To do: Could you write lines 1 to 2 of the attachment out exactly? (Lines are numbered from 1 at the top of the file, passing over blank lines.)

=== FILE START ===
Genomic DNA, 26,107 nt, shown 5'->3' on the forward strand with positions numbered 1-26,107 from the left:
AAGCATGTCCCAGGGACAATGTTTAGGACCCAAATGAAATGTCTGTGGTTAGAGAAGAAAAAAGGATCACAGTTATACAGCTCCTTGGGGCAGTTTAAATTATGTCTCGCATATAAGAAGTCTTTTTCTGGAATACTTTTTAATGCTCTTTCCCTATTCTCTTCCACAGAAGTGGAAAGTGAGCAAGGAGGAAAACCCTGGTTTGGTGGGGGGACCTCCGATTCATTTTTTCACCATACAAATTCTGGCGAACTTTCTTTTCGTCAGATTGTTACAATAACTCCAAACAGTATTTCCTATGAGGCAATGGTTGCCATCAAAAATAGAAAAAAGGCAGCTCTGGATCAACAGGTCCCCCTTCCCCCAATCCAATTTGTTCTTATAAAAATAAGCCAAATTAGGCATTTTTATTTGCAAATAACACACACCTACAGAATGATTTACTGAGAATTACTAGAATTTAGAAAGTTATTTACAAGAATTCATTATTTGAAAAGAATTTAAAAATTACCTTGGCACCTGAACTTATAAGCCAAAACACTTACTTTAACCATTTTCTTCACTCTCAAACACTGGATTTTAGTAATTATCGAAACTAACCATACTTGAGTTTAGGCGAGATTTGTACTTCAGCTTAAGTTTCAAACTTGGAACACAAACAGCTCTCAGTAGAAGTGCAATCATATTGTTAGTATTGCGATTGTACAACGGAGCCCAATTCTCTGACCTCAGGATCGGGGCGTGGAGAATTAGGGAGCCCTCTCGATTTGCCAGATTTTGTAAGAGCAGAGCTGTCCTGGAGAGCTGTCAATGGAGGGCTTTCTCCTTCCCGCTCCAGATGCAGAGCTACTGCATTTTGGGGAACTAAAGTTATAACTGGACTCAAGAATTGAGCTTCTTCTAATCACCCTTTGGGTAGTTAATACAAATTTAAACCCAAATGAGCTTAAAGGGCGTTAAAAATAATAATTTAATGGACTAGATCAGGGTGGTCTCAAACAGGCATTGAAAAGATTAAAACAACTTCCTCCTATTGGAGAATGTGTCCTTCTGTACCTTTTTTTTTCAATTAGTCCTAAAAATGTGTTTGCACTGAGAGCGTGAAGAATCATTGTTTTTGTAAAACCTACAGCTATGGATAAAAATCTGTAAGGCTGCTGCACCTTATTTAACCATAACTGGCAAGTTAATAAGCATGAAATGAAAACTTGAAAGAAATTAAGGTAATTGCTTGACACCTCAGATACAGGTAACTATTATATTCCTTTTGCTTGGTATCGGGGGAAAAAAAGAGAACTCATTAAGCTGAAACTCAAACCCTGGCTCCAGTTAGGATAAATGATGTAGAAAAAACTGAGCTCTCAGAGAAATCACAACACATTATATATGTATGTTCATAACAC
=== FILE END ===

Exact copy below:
Genomic DNA, 26,107 nt, shown 5'->3' on the forward strand with positions numbered 1-26,107 from the left:
AAGCATGTCCCAGGGACAATGTTTAGGACCCAAATGAAATGTCTGTGGTTAGAGAAGAAAAAAGGATCACAGTTATACAGCTCCTTGGGGCAGTTTAAATTATGTCTCGCATATAAGAAGTCTTTTTCTGGAATACTTTTTAATGCTCTTTCCCTATTCTCTTCCACAGAAGTGGAAAGTGAGCAAGGAGGAAAACCCTGGTTTGGTGGGGGGACCTCCGATTCATTTTTTCACCATACAAATTCTGGCGAACTTTCTTTTCGTCAGATTGTTACAATAACTCCAAACAGTATTTCCTATGAGGCAATGGTTGCCATCAAAAATAGAAAAAAGGCAGCTCTGGATCAACAGGTCCCCCTTCCCCCAATCCAATTTGTTCTTATAAAAATAAGCCAAATTAGGCATTTTTATTTGCAAATAACACACACCTACAGAATGATTTACTGAGAATTACTAGAATTTAGAAAGTTATTTACAAGAATTCATTATTTGAAAAGAATTTAAAAATTACCTTGGCACCTGAACTTATAAGCCAAAACACTTACTTTAACCATTTTCTTCACTCTCAAACACTGGATTTTAGTAATTATCGAAACTAACCATACTTGAGTTTAGGCGAGATTTGTACTTCAGCTTAAGTTTCAAACTTGGAACACAAACAGCTCTCAGTAGAAGTGCAATCATATTGTTAGTATTGCGATTGTACAACGGAGCCCAATTCTCTGACCTCAGGATCGGGGCGTGGAGAATTAGGGAGCCCTCTCGATTTGCCAGATTTTGTAAGAGCAGAGCTGTCCTGGAGAGCTGTCAATGGAGGGCTTTCTCCTTCCCGCTCCAGATGCAGAGCTACTGCATTTTGGGGAACTAAAGTTATAACTGGACTCAAGAATTGAGCTTCTTCTAATCACCCTTTGGGTAGTTAATACAAATTTAAACCCAAATGAGCTTAAAGGGCGTTAAAAATAATAATTTAATGGACTAGATCAGGGTGGTCTCAAACAGGCATTGAAAAGATTAAAACAACTTCCTCCTATTGGAGAATGTGTCCTTCTGTACCTTTTTTTTTCAATTAGTCCTAAAAATGTGTTTGCACTGAGAGCGTGAAGAATCATTGTTTTTGTAAAACCTACAGCTATGGATAAAAATCTGTAAGGCTGCTGCACCTTATTTAACCATAACTGGCAAGTTAATAAGCATGAAATGAAAACTTGAAAGAAATTAAGGTAATTGCTTGACACCTCAGATACAGGTAACTATTATATTCCTTTTGCTTGGTATCGGGGGAAAAAAAGAGAACTCATTAAGCTGAAACTCAAACCCTGGCTCCAGTTAGGATAAATGATGTAGAAAAAACTGAGCTCTCAGAGAAATCACAACACATTATATATGTATGTTCATAACAC